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Urinary incontinence: To sling or not to sling? Mesh is the question – Read on for the answer

Many women are paying a high price for urinary incontinence without knowing all the facts behind a simple procedure that has been providing a permanent solution for decades.

That is largely attributed to a reluctance women have to talk with their doctors about their symptoms out of embarrassment, or the mistaken belief that leaking is something they have to live with due to aging or life after childbirth. Meanwhile the psychological and financial costs keep adding up. Routine care costs for sanitary supplies, dry cleaning and laundry for women with severe urinary incontinence ring up at $900 a year, according to a 2006 study published in Obstetrics & Gynecology. Other studies show an increase in depression among women with moderate to severe urinary incontinence.

What causes urinary incontinence?

There are two main types of urinary incontinence:

Urge incontinence (sometimes called “overactive bladder”), which causes a sudden, strong urge to urinate. It is often treated with medication or – in severe cases – neuromodulation therapies.

Stress incontinence, which causes women to leak urine when they laugh, cough, sneeze or during activities like lifting heavy items, exercising or having sex. This can be corrected, but because many women don’t discuss this with their doctors they may not realize there is a durable, minimally invasive treatment available.

A minor 15-minute out-patient surgery is now commonly used to correct the physical problem behind stress incontinence, which is caused by the weakening of the tissue and muscle that support the bladder. The urethra – the tube that carries urine from the bladder to the outside of the body – relies on a rigid backboard of connective tissue to help it compress and close to prevent leaks under pressure.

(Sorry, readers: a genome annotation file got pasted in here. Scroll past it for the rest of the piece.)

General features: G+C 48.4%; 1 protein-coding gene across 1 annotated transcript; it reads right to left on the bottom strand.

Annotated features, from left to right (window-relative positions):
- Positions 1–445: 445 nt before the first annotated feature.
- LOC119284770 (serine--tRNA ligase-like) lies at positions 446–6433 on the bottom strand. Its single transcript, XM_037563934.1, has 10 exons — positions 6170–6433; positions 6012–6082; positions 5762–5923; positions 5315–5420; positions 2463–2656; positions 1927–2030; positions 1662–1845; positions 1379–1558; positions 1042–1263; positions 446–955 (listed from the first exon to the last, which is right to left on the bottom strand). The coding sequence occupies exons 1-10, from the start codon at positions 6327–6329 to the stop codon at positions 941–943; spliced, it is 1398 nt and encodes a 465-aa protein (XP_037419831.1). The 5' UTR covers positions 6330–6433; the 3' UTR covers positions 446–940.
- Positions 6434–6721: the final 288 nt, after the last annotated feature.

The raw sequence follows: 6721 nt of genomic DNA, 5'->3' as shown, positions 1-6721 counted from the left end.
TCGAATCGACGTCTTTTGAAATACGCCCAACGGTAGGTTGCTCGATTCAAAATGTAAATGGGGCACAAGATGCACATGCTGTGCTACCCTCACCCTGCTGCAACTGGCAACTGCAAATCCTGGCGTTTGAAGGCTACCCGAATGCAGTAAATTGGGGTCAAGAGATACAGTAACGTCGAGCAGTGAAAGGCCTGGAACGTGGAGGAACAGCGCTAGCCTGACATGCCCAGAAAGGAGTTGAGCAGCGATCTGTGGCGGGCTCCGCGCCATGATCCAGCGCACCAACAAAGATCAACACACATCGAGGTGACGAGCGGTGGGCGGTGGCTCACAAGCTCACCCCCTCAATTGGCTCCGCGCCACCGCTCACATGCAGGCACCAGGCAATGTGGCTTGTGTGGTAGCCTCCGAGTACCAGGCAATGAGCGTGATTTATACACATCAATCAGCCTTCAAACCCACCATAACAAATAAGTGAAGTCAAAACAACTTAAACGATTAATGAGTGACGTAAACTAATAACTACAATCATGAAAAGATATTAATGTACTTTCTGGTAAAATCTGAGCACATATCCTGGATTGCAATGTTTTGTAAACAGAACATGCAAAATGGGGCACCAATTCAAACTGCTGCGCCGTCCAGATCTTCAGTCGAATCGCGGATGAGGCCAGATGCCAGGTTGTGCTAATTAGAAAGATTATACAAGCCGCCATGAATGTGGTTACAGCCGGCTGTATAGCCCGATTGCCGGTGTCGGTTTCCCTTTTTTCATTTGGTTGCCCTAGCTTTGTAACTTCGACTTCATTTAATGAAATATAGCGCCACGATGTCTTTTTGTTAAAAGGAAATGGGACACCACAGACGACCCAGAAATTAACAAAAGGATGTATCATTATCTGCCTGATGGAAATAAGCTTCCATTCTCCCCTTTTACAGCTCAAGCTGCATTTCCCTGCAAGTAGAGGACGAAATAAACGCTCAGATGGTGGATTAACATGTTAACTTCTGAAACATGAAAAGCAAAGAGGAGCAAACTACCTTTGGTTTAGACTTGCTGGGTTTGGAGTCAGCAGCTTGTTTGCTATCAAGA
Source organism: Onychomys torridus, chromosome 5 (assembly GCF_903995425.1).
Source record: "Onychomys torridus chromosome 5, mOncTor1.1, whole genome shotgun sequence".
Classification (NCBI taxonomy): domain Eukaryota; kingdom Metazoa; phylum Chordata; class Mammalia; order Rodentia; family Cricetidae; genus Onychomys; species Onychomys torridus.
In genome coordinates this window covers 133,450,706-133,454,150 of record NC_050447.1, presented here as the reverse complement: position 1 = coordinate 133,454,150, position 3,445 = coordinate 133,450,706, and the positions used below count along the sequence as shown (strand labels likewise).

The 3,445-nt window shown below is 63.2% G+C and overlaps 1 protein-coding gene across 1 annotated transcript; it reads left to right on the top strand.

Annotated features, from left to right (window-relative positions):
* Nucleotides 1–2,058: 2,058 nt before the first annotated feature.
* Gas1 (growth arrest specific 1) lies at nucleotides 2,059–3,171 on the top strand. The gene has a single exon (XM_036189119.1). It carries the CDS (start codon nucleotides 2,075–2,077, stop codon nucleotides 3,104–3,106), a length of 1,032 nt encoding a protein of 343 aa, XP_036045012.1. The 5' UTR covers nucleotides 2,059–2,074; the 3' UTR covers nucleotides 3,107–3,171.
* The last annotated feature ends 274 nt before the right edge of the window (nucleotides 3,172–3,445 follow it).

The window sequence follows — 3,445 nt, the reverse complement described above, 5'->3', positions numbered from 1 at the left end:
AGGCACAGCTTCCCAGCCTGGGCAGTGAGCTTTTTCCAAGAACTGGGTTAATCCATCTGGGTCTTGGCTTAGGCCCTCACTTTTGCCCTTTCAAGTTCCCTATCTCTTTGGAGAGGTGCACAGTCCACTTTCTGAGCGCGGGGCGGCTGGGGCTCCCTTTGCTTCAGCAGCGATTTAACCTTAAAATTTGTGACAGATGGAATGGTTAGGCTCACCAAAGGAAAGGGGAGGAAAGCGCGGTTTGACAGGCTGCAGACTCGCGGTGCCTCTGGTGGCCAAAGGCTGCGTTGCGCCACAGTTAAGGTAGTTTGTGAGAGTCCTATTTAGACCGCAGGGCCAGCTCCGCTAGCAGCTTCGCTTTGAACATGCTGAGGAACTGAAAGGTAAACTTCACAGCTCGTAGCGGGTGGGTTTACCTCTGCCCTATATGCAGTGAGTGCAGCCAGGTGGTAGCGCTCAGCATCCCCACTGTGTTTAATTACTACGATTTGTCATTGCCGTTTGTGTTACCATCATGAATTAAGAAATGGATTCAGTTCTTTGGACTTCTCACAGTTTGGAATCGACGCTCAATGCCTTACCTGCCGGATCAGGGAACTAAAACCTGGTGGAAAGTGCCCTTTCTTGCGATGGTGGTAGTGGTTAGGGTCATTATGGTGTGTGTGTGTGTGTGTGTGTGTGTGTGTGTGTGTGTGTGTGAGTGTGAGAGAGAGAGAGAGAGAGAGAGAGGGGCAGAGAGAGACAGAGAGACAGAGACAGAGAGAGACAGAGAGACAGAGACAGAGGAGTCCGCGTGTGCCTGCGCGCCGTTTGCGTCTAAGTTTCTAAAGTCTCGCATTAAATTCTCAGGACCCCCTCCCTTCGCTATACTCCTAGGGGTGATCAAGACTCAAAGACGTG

“If the tissue is weak, there’s nothing for it to compress against,” said Dr. Richard Farnam, director of the Texas Urogynecology and Laser Surgery Center. “It is like when you press on a straw that’s on a table it will flatten. But if you put that straw on top of Jell-O and you press on it, it’s not going to compress. It’s just going to push into the Jell-O.”

Front view of bladder. Weak pelvic muscles allow urine leakage (left). Strong pelvic muscles keep the urethra closed (right). Source:

The highest rates of Stress Urinary Incontinence (SUI) occur among women who have had children, but there is a long list of risk factors including hereditary defects, obesity, smoking and even high-impact exercise.

Treatments for Stress Urinary Incontinence

Lifestyle changes, exercises:

The first treatments for SUI are aimed at keeping symptoms from worsening. Behavioral changes like quitting smoking, losing weight and avoiding jumping or running may be recommended by physicians, along with pelvic floor muscle exercise.

“The exercises try to strengthen the muscles around the tissue and that will in some ways compensate for the weakness of the connective tissue.” Farnam explained. “Mainly it is a preventative strategy to try to prevent leakage from getting worse.”

Urethral bulking

This procedure – where a collagen-like substance is injected into the urethral lining – is generally only used in cases where other surgical options have failed because is not as effective or durable. It can distort the anatomy of the tissue and can complicate subsequent surgeries.

Surgical options:

Since exercise can’t restore the connective tissue, a surgical treatment may be recommended to correct the problem. Technological advances of robotic surgical systems have led to improved techniques in treating SUI using minimally invasive surgery for less scarring and faster recovery times.